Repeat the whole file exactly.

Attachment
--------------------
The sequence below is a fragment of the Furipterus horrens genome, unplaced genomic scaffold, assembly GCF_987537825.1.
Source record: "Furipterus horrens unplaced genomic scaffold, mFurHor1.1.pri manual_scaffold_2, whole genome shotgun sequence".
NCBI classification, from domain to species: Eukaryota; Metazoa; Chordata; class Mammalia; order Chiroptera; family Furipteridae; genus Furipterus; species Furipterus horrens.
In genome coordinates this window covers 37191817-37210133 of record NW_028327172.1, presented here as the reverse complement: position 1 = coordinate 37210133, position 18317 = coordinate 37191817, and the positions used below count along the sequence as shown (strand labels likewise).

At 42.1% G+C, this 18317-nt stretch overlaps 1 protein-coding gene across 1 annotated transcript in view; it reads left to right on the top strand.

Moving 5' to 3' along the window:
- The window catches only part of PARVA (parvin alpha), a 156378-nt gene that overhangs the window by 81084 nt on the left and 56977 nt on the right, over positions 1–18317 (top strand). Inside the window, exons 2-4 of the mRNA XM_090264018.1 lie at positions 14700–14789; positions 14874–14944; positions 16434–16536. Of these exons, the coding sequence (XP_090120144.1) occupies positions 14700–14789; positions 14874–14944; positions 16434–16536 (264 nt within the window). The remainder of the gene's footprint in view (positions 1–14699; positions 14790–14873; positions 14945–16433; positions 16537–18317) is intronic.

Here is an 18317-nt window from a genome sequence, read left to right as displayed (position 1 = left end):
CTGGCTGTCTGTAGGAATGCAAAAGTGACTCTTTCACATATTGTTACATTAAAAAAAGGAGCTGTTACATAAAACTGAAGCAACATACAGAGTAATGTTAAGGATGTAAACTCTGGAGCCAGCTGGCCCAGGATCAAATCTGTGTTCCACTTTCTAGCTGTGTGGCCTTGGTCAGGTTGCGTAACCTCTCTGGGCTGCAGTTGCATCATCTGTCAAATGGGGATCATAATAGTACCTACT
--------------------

The sequence below is a fragment of the Furipterus horrens genome, unplaced genomic scaffold, assembly GCF_987537825.1.
Source record: "Furipterus horrens unplaced genomic scaffold, mFurHor1.1.pri manual_scaffold_2, whole genome shotgun sequence".
NCBI classification, from domain to species: Eukaryota; Metazoa; Chordata; class Mammalia; order Chiroptera; family Furipteridae; genus Furipterus; species Furipterus horrens.
In genome coordinates this window covers 37191817-37210133 of record NW_028327172.1, presented here as the reverse complement: position 1 = coordinate 37210133, position 18317 = coordinate 37191817, and the positions used below count along the sequence as shown (strand labels likewise).

At 42.1% G+C, this 18317-nt stretch overlaps 1 protein-coding gene across 1 annotated transcript in view; it reads left to right on the top strand.

Moving 5' to 3' along the window:
- The window catches only part of PARVA (parvin alpha), a 156378-nt gene that overhangs the window by 81084 nt on the left and 56977 nt on the right, over positions 1–18317 (top strand). Inside the window, exons 2-4 of the mRNA XM_090264018.1 lie at positions 14700–14789; positions 14874–14944; positions 16434–16536. Of these exons, the coding sequence (XP_090120144.1) occupies positions 14700–14789; positions 14874–14944; positions 16434–16536 (264 nt within the window). The remainder of the gene's footprint in view (positions 1–14699; positions 14790–14873; positions 14945–16433; positions 16537–18317) is intronic.

Here is an 18317-nt window from a genome sequence, read left to right as displayed (position 1 = left end):
CTGGCTGTCTGTAGGAATGCAAAAGTGACTCTTTCACATATTGTTACATTAAAAAAAGGAGCTGTTACATAAAACTGAAGCAACATACAGAGTAATGTTAAGGATGTAAACTCTGGAGCCAGCTGGCCCAGGATCAAATCTGTGTTCCACTTTCTAGCTGTGTGGCCTTGGTCAGGTTGCGTAACCTCTCTGGGCTGCAGTTGCATCATCTGTCAAATGGGGATCATAATAGTACCTACT